The first handwritten newspaper on March 12 was an “Extra” edition that informed residents that the earthquake was “the biggest in the history of Japan.” The next day’s edition told about “rescue teams arriving in some areas.” On March 16, the paper said, “Let’s overcome the hardship with mutual support.” By March 17, the paper wrote about the lights coming back on.

The first printed edition of the newspaper since the power outage was published on March 18. Editions have been distributed free to refugee sites each day.

Information Sources:

Bibliography: Andrew Higgins, “In Ishinomaki, news comes old-fashioned way: Via paper,” Washington Post (web edition), March 21, 2011; Newseum website

Links: Newseum video of Japanese newspapers

Locations:  Newseum, 555 Pennsylvania Ave., N.W., Washington, DC

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The Intelligencer (UT, ca. 1865)

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Publication History:

Place of Publication: Payson, Utah

Frequency:  Unknown

Volume and Issue Data:  Ca. 1865

Size and Format:  Approx. eight pages

Editor/Publisher:  Unknown

Title Changes and Continuation:  Unknown

General Description and Notes:

Alter quotes the Deseret News, March 29, 1865:

The Payson Advocate and The Intelligencer.  Manuscript newspapers, 8 pages each, judging from letters, and No. 6 of the Advocate, are proving interesting and beneficial to both writers and readers–a very commendable mode of using a portion of leisure time.”

(See THE PAYSON ADVOCATE)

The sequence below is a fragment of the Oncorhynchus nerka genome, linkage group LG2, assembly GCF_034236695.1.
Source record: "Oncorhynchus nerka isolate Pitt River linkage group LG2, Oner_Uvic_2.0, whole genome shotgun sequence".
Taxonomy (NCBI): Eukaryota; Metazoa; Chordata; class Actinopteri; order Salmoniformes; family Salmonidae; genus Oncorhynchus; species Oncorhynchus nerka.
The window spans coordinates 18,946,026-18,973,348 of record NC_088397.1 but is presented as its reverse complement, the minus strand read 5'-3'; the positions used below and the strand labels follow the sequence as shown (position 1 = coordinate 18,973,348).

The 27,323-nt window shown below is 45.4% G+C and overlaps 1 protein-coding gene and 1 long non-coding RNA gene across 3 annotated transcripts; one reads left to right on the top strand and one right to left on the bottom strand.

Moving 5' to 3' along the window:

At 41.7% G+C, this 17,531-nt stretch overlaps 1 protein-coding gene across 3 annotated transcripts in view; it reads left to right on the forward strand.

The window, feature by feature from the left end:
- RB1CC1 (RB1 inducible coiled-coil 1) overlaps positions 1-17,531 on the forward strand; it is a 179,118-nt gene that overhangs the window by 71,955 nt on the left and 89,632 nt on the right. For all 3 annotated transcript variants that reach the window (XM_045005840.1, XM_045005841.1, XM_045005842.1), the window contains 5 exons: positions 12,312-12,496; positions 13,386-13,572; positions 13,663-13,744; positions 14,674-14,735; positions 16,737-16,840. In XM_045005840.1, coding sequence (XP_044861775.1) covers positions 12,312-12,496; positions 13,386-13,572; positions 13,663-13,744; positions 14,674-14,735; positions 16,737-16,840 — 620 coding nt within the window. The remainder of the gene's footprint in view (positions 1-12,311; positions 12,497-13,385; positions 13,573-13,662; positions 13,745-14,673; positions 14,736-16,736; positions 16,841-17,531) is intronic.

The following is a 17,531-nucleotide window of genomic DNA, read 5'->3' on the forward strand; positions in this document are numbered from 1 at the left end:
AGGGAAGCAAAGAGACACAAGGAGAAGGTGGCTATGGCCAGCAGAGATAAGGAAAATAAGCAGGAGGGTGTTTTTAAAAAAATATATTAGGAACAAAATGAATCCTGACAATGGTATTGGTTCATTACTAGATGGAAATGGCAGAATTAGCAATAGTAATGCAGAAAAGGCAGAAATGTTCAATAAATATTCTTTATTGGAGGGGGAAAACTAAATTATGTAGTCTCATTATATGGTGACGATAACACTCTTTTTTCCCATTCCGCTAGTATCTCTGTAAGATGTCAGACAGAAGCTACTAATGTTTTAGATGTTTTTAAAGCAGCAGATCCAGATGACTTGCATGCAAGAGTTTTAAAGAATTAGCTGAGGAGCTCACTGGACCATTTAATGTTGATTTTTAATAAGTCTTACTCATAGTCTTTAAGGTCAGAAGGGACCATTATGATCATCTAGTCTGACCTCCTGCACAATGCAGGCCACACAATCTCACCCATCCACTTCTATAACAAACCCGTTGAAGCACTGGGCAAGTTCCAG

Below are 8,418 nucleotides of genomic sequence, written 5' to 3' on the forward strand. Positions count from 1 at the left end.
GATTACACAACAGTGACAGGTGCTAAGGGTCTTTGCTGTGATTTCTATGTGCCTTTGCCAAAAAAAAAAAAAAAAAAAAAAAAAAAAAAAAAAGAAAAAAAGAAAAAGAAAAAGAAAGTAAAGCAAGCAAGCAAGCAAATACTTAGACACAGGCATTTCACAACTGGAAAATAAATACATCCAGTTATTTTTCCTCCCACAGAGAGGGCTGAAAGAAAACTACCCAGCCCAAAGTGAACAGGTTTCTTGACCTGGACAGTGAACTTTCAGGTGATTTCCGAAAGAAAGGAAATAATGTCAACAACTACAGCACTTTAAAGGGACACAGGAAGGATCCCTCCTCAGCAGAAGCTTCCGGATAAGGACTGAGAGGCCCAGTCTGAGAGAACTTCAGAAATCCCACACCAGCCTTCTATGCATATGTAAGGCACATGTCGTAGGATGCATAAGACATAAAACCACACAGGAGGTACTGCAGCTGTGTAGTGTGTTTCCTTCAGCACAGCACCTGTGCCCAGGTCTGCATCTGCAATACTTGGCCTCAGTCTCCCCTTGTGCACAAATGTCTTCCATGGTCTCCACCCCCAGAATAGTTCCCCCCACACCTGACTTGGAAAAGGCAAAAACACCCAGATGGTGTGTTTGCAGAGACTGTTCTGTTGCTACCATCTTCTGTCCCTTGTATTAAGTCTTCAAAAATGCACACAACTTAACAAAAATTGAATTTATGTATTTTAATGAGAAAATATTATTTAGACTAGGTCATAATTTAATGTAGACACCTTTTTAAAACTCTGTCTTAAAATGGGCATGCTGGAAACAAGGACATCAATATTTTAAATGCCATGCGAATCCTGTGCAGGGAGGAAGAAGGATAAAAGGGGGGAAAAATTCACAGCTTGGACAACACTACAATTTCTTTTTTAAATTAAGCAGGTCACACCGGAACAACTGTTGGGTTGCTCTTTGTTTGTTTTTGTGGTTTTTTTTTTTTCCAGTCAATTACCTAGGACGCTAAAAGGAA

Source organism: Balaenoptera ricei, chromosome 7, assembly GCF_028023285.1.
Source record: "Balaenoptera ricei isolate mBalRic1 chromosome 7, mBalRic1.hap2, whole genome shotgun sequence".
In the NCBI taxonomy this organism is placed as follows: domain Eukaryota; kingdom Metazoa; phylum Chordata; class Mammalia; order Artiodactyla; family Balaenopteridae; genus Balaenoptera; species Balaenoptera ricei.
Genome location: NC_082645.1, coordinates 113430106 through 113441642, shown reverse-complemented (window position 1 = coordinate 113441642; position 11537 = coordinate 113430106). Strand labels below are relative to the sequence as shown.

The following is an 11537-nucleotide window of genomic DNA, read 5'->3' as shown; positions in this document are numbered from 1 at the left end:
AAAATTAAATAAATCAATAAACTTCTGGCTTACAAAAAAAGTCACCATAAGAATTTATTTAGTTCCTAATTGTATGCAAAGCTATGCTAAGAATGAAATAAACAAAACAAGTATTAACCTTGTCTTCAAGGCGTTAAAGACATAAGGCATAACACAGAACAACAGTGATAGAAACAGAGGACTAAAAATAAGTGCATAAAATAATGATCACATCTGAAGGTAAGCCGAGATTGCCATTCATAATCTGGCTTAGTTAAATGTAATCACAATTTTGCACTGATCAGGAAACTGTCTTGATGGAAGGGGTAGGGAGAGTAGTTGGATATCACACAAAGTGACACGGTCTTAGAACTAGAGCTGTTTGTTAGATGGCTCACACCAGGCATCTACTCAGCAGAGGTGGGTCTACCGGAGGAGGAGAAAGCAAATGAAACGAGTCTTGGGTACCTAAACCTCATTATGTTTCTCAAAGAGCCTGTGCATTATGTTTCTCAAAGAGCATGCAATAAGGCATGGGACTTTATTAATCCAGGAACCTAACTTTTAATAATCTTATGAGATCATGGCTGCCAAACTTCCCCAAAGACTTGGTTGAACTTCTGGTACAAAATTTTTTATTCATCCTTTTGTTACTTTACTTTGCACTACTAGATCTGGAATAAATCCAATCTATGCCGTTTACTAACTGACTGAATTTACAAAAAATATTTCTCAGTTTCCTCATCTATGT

Information Sources:

Bibliography:  J. Cecil Alter, Early Utah Journalism  (Salt Lake City:  Utah State Historical Society, 1938), 190.

Locations:  No issues located, but cited in the Deseret News, March 29, 1865

The Intelligencer (UT, 1865)

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Publication History:

Place of Publication:  Parowan, Utah

Frequency:  Weekly

Volume and Issue Data:  Vol.1 No.3, Feb 11, 1865; Vol.1,  No.4, Feb. 18, 1865; Vol.1, No.6, March 4, 1865

Size and Format:  8”x12”, 2 columns

Editor/Publisher:  Joseph Fish, William Davenport, H.S. Coombs

Title Changes and Continuation:

General Description and Notes:

Motto:  “Thought is the Mind’s Wealth”

The Intelligencer is published every Saturday morning by the young men of Parowan, Utah.

Terms:  Read and return to editor.

Advertisements free

Poetry, lit. stories, Religion, ads, city council news, letter to the editor

(p.2-3, No.4) The editors of the Intelligencer had thought of changing the name of this sheet, but upon more mature deliberation, they think it best to continue the original title.  To those shoe were present at the spelling school and saw The Hesperian Sentinal this may serve as an explanation of the change.

Alter, p.189:  Parowan, Iron County, S. Utah:  “The Intelligencer, a pen and ink manuscript newspaper comes to life for a single glance through a reference by editor Stenhouse of the Salt Lake Daily Telegraph, Saturday morning, April 16, 1865.

“Our Southern contemporary, that unpretending sheet, the Intelligencer, published by the Young Men of Parowan, comes to our table as regularly as the Southern mail will admit. It contains articles upon education and other matters worthy of perusal.”

Information Sources:

Bibliography:  J. Cecil Alter, Early Utah Journalism (Salt Lake City:  Utah State Historical Society, 1938), 190

Locations:  Mormon Church Archives (M5d5824), Salt Lake City, UT;  Cited in the Desert News, March 29, 1865

The Institute Ledger (IL, 1858)